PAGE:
It has also been encouraged, researched, predicted, and praised by the scientific community- namely Dr. Percy Seymour, a noted astronomer and astrophysicist, Seymour’s reputation as a scholar of science is unmatched. I will not attempt to explain Dr. Seymour’s research on how the movement of the Sun, the Moon, and the planets interferes with the Earth’s magnetic field, nor what this has to do with expectant mothers and their offspring’s budding brains (personalities), but I can tell you that he was not alone in his beliefs.
Other very noted scientists are also believers in astrology: Hippocrates, Sir Isaac Newton, Einstein, Carl Jung, Louis Pasteur…just to name a few.
Astrology is actually based in math- specifically quantum physics. One of the major principles in astrology is this: “That which is above is the same as that which is below.” To physicists this translates to what applies to the very large (the solar system) applies to the very small (the atom).
The same laws apply to both. In smaller more mathematical terms, human beings are like a “fractal” of the universe, each cell in our body is like a “fractal” (DNA) of our entire body, the atom is like a fractal of each cell, and so on, ad infinitum. As a writing teacher, even I can follow this logic. It seems to me that Astrology argues that the stars can lead to a better understanding of our minds, specifically concentrating on connections.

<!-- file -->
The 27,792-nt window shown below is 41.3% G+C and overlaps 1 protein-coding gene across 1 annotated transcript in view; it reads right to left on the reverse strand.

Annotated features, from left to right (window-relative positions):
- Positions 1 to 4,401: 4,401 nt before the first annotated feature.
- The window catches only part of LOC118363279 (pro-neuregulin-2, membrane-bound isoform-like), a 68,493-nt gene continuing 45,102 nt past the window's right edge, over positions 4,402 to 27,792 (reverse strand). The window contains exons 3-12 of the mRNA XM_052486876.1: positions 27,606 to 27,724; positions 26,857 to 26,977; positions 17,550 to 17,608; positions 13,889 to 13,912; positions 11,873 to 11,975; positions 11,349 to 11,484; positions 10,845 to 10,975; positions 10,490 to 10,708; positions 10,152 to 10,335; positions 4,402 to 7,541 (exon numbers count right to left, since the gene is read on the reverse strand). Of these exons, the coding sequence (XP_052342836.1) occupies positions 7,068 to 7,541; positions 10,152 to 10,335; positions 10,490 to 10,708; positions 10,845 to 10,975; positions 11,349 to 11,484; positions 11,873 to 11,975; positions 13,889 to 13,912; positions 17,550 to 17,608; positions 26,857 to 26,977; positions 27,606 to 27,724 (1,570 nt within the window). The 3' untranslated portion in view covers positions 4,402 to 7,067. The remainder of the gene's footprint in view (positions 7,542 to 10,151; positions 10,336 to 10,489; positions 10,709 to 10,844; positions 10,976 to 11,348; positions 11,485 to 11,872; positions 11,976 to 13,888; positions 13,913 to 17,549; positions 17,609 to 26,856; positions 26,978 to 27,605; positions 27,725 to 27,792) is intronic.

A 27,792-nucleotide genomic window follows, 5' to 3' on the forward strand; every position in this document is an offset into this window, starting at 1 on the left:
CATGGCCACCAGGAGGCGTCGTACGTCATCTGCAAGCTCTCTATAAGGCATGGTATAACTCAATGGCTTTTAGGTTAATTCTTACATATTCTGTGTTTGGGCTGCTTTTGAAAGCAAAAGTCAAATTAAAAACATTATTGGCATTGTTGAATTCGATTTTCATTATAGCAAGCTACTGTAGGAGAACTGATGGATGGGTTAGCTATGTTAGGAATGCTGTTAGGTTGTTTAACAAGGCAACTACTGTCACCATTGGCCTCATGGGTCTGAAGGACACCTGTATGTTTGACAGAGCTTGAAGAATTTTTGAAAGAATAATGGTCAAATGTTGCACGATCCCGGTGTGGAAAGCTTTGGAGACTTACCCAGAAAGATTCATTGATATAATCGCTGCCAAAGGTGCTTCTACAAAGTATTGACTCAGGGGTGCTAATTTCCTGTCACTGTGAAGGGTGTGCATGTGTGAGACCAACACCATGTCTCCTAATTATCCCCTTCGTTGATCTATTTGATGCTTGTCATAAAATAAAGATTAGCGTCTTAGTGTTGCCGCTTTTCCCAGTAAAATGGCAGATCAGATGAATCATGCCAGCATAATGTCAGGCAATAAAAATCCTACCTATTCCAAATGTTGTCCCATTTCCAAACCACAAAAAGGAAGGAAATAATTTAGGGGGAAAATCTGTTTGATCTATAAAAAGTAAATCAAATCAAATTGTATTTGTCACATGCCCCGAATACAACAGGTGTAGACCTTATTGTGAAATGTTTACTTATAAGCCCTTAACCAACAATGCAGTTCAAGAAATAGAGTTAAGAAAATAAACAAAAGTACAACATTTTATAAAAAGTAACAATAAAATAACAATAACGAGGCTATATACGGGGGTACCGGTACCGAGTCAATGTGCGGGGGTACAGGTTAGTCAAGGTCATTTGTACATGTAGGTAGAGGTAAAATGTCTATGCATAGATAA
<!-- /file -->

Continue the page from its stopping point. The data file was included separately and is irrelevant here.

I don’t know for sure if Astrology is a science.
The line between what is real and what is not is blurred for me. I do believe in nature, medicine, and the psyche. I do believe that Hippocrates was right about the intersection between the body and the universe; I only have to consider the cold sore I feel tingly on my lip and the seasonal affective disorder that makes me blue.
At Ashley’s graduation, I asked her why she wanted to write about Astrology. Her response shocked me: “My mom told me that I was the result of a rape, that the man I thought was my real dad, was really my stepdad, and that my biological father is dying and wants to meet me. I needed to find something that made sense.”
Astrology might just be what some of us look to when the world just doesn’t make sense, when things change too drastically, and when we feel like we are powerless against future inevitabilities. If nothing else, at least Astrology leaves us a safe space to contemplate ourselves and the universe.
In times of great strife, within a world that reverberates with senseless violence and pain, anything that brings careful and thoughtful self-reflection only makes sense to me.